Winklevoss twins taking Facebook case to Supreme Court

Facebook could be heading back to court. Again.
Facebook could be heading back to court. Again.

Cameron and Tyler Winklevoss, the twins who claim that the idea for Facebook was stolen from them by Mark Zuckerberg, are taking their case to the US Supreme Court.

In early April, a panel of judges told the twins that they could not back out of a settlement already reached with the social network in order to pursue another one. The current deal nets the Winklevii over $20 million in cash plus $45 million in shares.

The 9th US Circuit Court of Appeals in San Francisco, complete with a panel of 11 judges, has now also rejected the appeal, prompting the Winklevoss twins and their lawyer to head to the US Supreme Court.

The twins want to wriggle out of the existing settlement because they claim that Facebook told the court that shares were worth more than they actually were in order to reach that settlement; lower-valued shares would have meant that the Winklevosses would have been awarded a greater number which would appreciate to provide greater return.

Supremely courteous

The Supreme Court is the destination for any case in which conflicting rulings have been made; but since that isn't exactly the case for Winklevoss and Winklevoss v. Facebook, it may opt not to hear the case at all.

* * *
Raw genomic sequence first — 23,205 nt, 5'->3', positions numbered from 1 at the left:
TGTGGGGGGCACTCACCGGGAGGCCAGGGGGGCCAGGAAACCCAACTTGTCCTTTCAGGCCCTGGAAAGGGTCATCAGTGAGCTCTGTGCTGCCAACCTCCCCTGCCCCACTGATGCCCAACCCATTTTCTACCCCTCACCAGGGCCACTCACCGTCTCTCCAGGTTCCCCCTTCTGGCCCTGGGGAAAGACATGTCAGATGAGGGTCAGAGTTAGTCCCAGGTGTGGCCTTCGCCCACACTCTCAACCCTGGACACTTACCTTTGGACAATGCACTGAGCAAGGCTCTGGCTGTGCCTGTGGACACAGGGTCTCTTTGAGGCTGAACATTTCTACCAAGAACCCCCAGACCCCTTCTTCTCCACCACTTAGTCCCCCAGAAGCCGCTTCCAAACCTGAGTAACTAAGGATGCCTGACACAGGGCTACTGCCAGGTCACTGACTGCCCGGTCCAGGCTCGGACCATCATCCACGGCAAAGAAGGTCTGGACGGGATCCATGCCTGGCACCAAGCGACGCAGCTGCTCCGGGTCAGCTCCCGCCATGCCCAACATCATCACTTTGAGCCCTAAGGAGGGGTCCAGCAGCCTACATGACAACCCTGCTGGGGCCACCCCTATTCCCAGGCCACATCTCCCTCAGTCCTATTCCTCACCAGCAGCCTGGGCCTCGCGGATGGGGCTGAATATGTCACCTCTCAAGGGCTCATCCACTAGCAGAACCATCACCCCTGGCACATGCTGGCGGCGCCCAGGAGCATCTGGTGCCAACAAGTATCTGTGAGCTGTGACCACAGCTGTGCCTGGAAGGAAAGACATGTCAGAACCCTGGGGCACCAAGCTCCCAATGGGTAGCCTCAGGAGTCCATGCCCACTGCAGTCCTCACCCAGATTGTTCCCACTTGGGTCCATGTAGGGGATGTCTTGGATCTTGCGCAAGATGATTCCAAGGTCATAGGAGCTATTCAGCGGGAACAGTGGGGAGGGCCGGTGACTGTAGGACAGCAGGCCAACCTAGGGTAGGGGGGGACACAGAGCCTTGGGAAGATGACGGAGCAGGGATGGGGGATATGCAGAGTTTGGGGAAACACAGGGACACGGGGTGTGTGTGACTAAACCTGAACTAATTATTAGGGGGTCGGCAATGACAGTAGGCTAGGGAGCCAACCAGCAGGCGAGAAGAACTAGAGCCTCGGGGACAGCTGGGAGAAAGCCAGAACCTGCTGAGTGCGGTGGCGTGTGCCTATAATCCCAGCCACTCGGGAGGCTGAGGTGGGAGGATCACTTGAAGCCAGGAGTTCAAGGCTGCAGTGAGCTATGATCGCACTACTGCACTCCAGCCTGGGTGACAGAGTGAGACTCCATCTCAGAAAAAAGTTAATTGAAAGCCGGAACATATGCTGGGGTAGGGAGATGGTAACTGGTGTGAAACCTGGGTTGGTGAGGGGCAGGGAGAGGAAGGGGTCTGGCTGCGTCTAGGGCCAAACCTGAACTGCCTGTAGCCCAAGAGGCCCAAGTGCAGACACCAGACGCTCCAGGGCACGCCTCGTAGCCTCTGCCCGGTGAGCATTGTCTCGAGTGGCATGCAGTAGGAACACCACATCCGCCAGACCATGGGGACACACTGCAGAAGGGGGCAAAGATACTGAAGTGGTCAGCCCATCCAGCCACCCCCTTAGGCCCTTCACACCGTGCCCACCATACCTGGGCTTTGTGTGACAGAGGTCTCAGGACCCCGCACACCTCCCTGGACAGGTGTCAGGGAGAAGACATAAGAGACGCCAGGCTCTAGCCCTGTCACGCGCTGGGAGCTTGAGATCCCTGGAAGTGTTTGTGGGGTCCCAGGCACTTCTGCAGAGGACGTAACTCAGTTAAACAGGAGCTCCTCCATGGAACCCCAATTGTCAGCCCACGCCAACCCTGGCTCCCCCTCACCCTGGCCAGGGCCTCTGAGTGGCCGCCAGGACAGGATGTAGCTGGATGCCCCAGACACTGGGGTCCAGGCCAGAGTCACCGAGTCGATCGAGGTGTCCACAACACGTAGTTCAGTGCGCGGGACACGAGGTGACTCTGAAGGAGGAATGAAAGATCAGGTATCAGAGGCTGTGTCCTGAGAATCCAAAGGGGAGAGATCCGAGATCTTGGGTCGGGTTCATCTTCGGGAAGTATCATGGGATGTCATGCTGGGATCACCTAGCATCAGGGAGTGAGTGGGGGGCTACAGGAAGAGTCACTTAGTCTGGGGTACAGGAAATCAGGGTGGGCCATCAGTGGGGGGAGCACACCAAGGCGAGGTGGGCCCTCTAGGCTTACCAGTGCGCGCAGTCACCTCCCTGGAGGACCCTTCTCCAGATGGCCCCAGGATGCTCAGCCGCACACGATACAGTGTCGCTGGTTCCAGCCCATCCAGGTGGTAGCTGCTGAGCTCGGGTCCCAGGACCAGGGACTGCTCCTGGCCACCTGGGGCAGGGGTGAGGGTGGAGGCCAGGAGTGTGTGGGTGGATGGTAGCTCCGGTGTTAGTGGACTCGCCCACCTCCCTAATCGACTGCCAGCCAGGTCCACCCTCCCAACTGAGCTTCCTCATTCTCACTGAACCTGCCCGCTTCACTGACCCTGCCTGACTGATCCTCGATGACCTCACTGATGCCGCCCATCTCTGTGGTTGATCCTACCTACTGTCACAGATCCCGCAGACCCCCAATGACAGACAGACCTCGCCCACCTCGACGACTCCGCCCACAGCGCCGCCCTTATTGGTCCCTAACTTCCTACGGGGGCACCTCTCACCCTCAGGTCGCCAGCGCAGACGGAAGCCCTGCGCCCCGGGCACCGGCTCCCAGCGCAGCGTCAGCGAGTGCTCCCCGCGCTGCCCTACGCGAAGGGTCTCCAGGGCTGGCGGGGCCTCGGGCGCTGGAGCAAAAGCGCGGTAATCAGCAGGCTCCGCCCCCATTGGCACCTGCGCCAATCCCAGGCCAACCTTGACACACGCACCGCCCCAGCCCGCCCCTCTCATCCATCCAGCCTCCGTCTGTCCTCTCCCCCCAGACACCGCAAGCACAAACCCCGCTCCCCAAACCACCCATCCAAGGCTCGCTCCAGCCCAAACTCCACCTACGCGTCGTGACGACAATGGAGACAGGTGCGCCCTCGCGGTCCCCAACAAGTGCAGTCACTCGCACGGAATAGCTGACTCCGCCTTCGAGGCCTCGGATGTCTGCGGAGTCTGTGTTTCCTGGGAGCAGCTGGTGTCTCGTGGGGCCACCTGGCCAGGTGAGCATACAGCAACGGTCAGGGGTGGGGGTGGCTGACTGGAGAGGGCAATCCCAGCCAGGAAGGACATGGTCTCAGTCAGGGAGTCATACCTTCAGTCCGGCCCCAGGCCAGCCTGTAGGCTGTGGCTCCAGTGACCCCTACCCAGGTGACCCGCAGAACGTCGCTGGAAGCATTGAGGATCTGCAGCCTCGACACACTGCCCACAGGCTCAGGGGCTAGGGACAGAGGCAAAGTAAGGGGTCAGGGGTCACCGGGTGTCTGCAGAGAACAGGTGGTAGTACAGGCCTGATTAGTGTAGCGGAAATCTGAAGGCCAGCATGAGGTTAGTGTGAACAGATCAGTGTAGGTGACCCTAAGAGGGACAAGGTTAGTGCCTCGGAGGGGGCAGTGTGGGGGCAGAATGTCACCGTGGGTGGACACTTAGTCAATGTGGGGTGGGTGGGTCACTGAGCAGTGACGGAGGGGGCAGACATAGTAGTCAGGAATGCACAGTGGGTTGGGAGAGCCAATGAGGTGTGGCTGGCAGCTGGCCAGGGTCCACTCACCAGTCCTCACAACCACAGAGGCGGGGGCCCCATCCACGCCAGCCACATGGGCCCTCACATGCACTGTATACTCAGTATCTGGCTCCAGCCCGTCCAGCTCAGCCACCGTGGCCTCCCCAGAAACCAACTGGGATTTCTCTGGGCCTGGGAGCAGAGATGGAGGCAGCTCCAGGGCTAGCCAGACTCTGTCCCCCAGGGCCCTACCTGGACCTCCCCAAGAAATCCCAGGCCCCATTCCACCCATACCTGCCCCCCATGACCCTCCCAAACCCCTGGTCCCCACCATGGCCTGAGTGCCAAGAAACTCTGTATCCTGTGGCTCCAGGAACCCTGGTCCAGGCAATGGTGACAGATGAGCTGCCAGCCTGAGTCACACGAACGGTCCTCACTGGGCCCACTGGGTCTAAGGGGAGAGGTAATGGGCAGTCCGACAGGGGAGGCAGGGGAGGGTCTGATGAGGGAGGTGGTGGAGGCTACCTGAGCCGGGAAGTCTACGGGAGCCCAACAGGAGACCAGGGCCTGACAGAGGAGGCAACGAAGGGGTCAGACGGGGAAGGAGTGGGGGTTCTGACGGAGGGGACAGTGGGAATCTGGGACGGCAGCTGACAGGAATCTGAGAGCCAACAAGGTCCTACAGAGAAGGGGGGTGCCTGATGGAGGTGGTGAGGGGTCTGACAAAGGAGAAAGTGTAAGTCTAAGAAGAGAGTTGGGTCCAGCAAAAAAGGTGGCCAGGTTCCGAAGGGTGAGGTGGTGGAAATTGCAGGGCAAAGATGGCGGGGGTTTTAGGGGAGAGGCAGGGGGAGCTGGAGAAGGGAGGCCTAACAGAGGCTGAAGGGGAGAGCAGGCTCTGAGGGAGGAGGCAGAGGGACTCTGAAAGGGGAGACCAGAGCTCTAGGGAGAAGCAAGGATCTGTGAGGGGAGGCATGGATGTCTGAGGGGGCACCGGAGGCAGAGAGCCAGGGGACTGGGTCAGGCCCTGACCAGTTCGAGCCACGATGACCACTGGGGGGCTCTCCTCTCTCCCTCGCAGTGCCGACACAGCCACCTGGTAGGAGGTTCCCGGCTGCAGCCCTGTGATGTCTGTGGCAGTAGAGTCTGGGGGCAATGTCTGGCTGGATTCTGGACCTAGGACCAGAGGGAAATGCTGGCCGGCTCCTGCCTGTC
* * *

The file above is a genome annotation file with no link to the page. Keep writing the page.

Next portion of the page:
Clearly the Winklevoss twins still feel they ought to be awarded a greater slice of the Facebook pie, but the courts, like many of us, seem to reckon they should be happy with their already multi-million-dollar lot.

Still, it's all good fodder for The Social Network 2, eh Hollywood?

Via PhysOrg

News Editor (UK)

Former UK News Editor for TechRadar, it was a perpetual challenge among the TechRadar staff to send Kate (Twitter, Google+) a link to something interesting on the internet that she hasn't already seen. As TechRadar's News Editor (UK), she was constantly on the hunt for top news and intriguing stories to feed your gadget lust. Kate now enjoys life as a renowned music critic – her words can be found in the i Paper, Guardian, GQ, Metro, Evening Standard and Time Out, and she's also the author of 'Amy Winehouse', a biography of the soul star.